OnePlus releases a new flagship phone every six months, unceremoniously killing its predecessor in the process. Every other launch is a so-called "T" version refresh: an opportunity to release a substantially similar phone with refreshed specs and a few feature changes, and of course introduce a small price increase. That's what we have here with the OnePlus 6T.
With this rapid release cycle, it's tough to break the stigma of feeling like a company trying to extract water from a stone through excessive iteration with small price increases. And yet, the system works. The latest OnePlus phone is always on the cutting edge of specs and hardware trends. The diehard fans get something to look forward to every six months, and casual observers never have to question whether they're getting a "new" phone.
No matter how similar it may be to its forerunner, the OnePlus 6T is here to take over from the current "budget flagship" leader, the OnePlus 6, and therefore deserves evaluation. For just $549, you get a whole heck of a lot of phone — and yes, some new compromises.
You just can't beat what the OnePlus 6T offers: amazing hardware quality, specs and features for the money.
As flagship phones keep getting more expensive, OnePlus sticks to what it does well. The OnePlus 6T's hardware quality, specs, software and performance all matches phones that cost hundreds of dollars more. And the places where it comes up short are merely marginal differences or non-critical features. This phone offers incredible value: a flagship-like experience for a fraction of the cost.
- Blazing fast software
- Full spec sheet
- Huge high-quality screen
- Great battery life
- Above-average cameras
- No headphone jack
- In-display fingerprint can be slow
- Horrible haptics
- No IP resistance rating
More of the same
OnePlus 6T Hardware and design
OnePlus has never been the bastion of great design, and its mid-cycle "T" refreshes are even more ho-hum. That makes it tough to get too excited about the OnePlus 6T's design. The company has graduated from the truly basic hardware of the OnePlus 3 days, but its model of keeping costs down and putting money into high-end specs necessitates basic design.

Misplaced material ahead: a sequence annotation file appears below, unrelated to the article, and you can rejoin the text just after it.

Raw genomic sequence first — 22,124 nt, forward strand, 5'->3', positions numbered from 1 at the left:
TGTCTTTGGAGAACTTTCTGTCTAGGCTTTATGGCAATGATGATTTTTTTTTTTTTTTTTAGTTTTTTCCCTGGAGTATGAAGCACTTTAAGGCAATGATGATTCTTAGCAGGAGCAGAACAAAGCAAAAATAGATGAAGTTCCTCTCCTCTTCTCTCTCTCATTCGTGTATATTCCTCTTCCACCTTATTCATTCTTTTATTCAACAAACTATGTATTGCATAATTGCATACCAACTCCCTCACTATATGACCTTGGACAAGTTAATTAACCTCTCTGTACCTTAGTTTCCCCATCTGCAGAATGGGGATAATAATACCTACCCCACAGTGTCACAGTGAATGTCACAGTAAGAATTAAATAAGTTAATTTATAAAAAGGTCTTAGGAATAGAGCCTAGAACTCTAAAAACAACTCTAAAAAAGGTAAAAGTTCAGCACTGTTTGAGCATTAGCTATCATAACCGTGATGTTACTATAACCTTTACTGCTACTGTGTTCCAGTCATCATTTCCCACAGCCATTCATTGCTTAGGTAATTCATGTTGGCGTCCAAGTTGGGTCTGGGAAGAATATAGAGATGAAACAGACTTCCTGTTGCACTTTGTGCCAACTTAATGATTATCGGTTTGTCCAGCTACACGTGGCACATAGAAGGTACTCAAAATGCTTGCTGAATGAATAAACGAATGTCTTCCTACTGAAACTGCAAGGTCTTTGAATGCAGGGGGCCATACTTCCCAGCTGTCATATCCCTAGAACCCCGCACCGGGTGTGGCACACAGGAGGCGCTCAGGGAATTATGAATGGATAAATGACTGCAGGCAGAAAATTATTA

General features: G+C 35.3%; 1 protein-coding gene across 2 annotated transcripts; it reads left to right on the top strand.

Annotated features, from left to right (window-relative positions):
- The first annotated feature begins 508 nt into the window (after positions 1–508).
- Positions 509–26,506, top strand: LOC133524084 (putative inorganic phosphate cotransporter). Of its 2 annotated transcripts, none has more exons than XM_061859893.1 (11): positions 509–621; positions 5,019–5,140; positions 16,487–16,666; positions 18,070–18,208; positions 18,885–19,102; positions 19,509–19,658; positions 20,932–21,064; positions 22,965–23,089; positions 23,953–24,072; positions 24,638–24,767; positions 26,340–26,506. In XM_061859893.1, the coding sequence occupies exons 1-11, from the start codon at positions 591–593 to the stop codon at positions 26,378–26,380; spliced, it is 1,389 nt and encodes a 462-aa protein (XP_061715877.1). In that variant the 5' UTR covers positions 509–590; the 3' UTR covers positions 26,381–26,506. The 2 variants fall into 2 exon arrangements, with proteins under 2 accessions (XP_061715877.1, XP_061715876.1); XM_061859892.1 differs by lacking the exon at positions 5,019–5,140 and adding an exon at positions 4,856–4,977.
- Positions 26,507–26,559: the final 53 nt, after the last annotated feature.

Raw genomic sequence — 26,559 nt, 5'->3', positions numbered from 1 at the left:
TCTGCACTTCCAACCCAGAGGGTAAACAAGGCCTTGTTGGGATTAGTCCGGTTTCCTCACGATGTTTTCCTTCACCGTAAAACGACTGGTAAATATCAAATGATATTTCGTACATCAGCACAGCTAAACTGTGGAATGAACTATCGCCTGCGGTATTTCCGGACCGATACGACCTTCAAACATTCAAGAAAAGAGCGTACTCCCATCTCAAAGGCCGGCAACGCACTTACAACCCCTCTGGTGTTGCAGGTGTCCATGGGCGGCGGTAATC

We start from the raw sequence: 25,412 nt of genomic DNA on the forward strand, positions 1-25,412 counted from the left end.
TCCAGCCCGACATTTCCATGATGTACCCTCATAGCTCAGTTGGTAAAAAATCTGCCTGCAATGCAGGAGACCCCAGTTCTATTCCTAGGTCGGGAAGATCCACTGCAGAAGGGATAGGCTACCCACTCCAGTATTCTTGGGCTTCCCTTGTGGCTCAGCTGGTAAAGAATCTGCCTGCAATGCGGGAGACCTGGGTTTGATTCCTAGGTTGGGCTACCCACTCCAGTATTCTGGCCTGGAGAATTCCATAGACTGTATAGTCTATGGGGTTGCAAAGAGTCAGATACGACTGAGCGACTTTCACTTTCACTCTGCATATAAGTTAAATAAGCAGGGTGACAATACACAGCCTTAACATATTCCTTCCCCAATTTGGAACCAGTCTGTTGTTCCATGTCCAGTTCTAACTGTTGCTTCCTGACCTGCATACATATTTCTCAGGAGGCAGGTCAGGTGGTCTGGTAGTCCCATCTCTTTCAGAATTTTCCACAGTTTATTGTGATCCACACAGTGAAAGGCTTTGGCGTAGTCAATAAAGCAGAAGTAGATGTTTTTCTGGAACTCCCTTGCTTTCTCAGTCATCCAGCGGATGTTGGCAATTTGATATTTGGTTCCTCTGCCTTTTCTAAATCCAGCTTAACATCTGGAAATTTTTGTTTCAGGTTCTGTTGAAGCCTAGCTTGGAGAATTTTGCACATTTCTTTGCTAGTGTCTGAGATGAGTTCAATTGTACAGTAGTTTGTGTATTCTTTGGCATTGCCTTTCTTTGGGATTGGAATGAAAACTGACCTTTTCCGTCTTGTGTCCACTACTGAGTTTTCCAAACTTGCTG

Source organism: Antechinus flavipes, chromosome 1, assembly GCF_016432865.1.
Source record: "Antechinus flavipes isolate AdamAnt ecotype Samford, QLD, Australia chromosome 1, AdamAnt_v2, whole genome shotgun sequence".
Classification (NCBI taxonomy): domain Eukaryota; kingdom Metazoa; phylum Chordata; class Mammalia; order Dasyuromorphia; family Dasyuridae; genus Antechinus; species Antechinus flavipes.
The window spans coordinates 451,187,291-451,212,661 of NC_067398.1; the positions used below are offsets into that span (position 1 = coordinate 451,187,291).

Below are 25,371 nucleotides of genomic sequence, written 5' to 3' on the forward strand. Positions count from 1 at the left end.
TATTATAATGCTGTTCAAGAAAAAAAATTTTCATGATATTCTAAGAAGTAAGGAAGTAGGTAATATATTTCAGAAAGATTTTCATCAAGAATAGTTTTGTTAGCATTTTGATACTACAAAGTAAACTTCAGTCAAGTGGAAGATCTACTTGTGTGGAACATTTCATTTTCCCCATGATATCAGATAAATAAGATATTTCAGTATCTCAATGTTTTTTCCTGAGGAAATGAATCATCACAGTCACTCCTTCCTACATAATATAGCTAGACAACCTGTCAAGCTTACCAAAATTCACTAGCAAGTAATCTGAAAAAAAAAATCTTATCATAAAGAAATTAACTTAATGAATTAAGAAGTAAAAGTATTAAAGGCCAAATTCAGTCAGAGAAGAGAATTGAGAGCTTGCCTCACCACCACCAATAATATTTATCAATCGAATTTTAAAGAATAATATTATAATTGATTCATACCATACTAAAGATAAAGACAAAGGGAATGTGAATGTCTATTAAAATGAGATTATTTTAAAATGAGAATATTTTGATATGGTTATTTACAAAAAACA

The 6T feels every bit as solid as a $1000 phone — the design is the only thing that's lacking.
In the same mold as the OnePlus 6, you get a solid and efficient combination of a thick metal frame and excellently-placed glass on the front and back. The back in particular has a beautiful curvature that feels amazing, and in contrast to so many other phones the metal frame actually feels like metal without any extra paint or coating. The Midnight Black model has a lightly textured finish that looks great but is extremely slippery just like the OnePlus 6 — and far more so than the Pixel 3 XL — making me think the Mirror Black may be the better choice if you plan to run without a case.
The supporting cast makes a return, including the excellent physical Alert Slider on the top-right edge and nice clicky buttons for power and volume. There's an adequately loud, if a bit hollow, single down-firing speaker ... and yes, the headphone jack is gone. Like every other company, OnePlus says this was a space savings to make room for everything else — and while it doesn't really bother me, this is likely to be a big hang-up for the target audience for the OnePlus 6T. There's a USB-C to 3.5mm jack adapter in the box (#NeverSettle), but you'll have to buy USB-C headphones if you want to plug in directly. OnePlus will gladly sell you a pair.
It's tougher to excuse the lack of water resistance and horrible haptics when you also lose the headphone jack.
With each generation of OnePlus phone, it becomes tougher to excuse some of the shortcomings as the rest of the industry continues to standardize on many hardware features. The OnePlus 6T has no stated water- or dust-resistance IP rating, which I feel is table stakes for this level of phone in late 2018. It also has the worst haptic feedback of any phone over $200 I've used, which is really saying something. I once again had to disable haptic feedback across the system because it's so shallow, rattly and disappointing — it's also distractingly loud when you're sitting in a quiet room. It's these sorts of little things that remind you that you saved a few hundred dollars on your phone purchase.